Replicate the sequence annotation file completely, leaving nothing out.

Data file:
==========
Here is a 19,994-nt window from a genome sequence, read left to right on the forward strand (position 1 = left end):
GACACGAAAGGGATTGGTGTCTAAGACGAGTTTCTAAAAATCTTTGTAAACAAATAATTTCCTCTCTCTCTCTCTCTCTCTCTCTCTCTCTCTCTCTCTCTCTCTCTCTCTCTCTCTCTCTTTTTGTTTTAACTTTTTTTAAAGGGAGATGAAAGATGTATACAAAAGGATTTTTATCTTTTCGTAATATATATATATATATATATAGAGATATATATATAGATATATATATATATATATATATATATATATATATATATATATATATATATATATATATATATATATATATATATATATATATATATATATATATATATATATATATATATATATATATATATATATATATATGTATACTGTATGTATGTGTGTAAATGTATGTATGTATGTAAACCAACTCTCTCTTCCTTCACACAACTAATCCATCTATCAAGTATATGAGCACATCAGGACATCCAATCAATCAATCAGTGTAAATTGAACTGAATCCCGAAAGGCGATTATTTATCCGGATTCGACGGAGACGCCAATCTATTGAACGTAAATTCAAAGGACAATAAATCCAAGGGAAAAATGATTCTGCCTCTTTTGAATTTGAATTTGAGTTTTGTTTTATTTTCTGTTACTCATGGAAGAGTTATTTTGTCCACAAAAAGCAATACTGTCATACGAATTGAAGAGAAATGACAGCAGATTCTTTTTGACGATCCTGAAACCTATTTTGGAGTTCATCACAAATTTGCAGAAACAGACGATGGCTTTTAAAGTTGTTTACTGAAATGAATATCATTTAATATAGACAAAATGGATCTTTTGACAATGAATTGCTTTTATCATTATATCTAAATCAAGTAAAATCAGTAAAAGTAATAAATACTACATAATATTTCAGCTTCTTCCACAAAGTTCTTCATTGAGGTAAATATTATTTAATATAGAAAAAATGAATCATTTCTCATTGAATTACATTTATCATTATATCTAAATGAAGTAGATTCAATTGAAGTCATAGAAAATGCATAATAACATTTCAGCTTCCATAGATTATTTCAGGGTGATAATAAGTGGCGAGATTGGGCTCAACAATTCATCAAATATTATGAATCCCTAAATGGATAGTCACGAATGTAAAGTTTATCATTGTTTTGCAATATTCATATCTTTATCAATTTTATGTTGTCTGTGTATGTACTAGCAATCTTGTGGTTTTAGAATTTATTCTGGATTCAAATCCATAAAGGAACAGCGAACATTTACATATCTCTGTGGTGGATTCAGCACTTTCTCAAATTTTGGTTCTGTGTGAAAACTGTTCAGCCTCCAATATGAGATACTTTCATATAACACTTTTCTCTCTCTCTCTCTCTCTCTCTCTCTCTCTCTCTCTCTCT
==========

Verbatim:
Here is a 19,994-nt window from a genome sequence, read left to right on the forward strand (position 1 = left end):
GACACGAAAGGGATTGGTGTCTAAGACGAGTTTCTAAAAATCTTTGTAAACAAATAATTTCCTCTCTCTCTCTCTCTCTCTCTCTCTCTCTCTCTCTCTCTCTCTCTCTCTCTCTCTCTCTTTTTGTTTTAACTTTTTTTAAAGGGAGATGAAAGATGTATACAAAAGGATTTTTATCTTTTCGTAATATATATATATATATATATAGAGATATATATATAGATATATATATATATATATATATATATATATATATATATATATATATATATATATATATATATATATATATATATATATATATATATATATATATATATATATATATATATATATATATATATATATATATATGTATACTGTATGTATGTGTGTAAATGTATGTATGTATGTAAACCAACTCTCTCTTCCTTCACACAACTAATCCATCTATCAAGTATATGAGCACATCAGGACATCCAATCAATCAATCAGTGTAAATTGAACTGAATCCCGAAAGGCGATTATTTATCCGGATTCGACGGAGACGCCAATCTATTGAACGTAAATTCAAAGGACAATAAATCCAAGGGAAAAATGATTCTGCCTCTTTTGAATTTGAATTTGAGTTTTGTTTTATTTTCTGTTACTCATGGAAGAGTTATTTTGTCCACAAAAAGCAATACTGTCATACGAATTGAAGAGAAATGACAGCAGATTCTTTTTGACGATCCTGAAACCTATTTTGGAGTTCATCACAAATTTGCAGAAACAGACGATGGCTTTTAAAGTTGTTTACTGAAATGAATATCATTTAATATAGACAAAATGGATCTTTTGACAATGAATTGCTTTTATCATTATATCTAAATCAAGTAAAATCAGTAAAAGTAATAAATACTACATAATATTTCAGCTTCTTCCACAAAGTTCTTCATTGAGGTAAATATTATTTAATATAGAAAAAATGAATCATTTCTCATTGAATTACATTTATCATTATATCTAAATGAAGTAGATTCAATTGAAGTCATAGAAAATGCATAATAACATTTCAGCTTCCATAGATTATTTCAGGGTGATAATAAGTGGCGAGATTGGGCTCAACAATTCATCAAATATTATGAATCCCTAAATGGATAGTCACGAATGTAAAGTTTATCATTGTTTTGCAATATTCATATCTTTATCAATTTTATGTTGTCTGTGTATGTACTAGCAATCTTGTGGTTTTAGAATTTATTCTGGATTCAAATCCATAAAGGAACAGCGAACATTTACATATCTCTGTGGTGGATTCAGCACTTTCTCAAATTTTGGTTCTGTGTGAAAACTGTTCAGCCTCCAATATGAGATACTTTCATATAACACTTTTCTCTCTCTCTCTCTCTCTCTCTCTCTCTCTCTCTCTCTCT